Angelo continues his ride through Provence, encountering cholera wherever he goes. Giono gives us a very detailed account of the cholera pandemic, as seen through the eyes of Angelo. He comes across various towns and villages where the cholera has struck. In some cases, much of the population has been wiped out. In many cases, he witnesses people dying. In a few cases, he sees people who are seemingly healthy, suddenly being struck by the disease and dying within a few minutes. Many towns and villages have blockaded themselves against outsiders, though as these are all too often poor peasants, Angelo is often able to outwit them.
Angelo himself remains relatively upbeat. Though he does have occasional shivers, he seems to remain relatively healthy. His problem is getting food and even drink, with the drought having dried up many streams and food and drink likely to be contaminated. Angelo is ever the gentleman (we later learn that he is the son of a duchess) and helps some people in distress, though not always successfully.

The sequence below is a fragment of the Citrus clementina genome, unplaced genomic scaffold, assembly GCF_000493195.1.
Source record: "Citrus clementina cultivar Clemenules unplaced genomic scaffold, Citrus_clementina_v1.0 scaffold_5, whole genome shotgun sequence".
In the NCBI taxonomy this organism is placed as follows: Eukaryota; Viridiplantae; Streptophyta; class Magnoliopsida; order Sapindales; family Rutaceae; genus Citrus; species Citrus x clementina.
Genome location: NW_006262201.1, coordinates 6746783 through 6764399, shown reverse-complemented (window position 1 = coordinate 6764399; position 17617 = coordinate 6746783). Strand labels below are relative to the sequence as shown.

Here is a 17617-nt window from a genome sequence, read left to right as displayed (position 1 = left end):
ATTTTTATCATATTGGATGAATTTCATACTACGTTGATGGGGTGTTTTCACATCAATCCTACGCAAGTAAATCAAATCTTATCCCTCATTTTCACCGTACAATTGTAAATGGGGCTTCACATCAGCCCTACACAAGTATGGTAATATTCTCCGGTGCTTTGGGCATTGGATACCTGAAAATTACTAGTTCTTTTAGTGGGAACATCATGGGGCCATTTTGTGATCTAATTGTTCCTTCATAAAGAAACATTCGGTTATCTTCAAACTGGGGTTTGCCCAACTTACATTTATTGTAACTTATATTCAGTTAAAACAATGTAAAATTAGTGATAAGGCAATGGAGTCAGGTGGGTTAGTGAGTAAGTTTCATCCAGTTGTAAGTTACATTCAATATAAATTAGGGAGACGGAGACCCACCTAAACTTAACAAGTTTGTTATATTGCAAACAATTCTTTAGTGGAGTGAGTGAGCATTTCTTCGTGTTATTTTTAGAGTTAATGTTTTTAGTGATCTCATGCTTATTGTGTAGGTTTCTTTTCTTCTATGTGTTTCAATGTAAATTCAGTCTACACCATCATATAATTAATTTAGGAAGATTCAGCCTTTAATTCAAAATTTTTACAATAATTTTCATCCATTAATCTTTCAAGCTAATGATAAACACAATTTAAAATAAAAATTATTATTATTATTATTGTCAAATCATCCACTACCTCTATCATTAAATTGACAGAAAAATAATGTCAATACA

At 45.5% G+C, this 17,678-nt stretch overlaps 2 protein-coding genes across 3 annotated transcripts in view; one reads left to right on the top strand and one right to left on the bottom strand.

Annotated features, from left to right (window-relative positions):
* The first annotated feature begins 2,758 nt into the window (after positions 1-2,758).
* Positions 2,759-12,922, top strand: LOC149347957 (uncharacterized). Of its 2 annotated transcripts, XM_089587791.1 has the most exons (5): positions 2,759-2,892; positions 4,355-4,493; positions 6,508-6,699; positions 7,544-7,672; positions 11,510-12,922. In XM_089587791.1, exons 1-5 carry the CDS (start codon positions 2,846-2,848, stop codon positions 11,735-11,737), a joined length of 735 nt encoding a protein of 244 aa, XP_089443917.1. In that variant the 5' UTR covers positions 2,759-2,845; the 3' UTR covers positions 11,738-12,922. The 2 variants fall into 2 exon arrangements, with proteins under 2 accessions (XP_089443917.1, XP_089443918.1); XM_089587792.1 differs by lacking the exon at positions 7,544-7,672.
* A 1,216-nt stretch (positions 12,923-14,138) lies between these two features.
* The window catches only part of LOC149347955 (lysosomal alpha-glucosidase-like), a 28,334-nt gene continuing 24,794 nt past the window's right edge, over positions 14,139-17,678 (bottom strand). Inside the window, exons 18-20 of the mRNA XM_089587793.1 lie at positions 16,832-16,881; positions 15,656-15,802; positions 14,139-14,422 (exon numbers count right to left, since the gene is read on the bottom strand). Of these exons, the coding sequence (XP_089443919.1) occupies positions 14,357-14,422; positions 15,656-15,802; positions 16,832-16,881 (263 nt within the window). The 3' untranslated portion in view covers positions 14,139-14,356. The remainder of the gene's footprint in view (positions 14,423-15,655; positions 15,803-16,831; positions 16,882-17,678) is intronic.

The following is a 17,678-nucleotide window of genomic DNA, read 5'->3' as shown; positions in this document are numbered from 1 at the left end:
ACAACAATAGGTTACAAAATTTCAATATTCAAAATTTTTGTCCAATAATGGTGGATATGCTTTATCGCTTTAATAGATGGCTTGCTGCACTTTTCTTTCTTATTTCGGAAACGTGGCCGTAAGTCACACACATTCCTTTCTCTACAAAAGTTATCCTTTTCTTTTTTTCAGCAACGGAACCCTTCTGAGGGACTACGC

Eventually he arrives at Manosque (Giono’s home town) and we gradually learn that this is his intended destination and that he is looking for someone called Giuseppe. We later learn that Giuseppe was his orderly when they were in the army. However, Manosque is in as bad a situation as elsewhere. Indeed, there are rumours that someone is poisoning the water with cholera and that people have seen a comet that foretells great disaster. Any stranger is treated not only with suspicion but is often brutally murdered. (We/Angelo witness such an event.) He himself is caught and only manages to escape thanks to a friendly police officer. Angelo has to hide out and he does, hiding, as the title tells us on the roofs or, some of the time, in attics. On one roof, when he comes down into the house, he meets a lady who does not seem scared of him and even offers him a cup of tea and some food.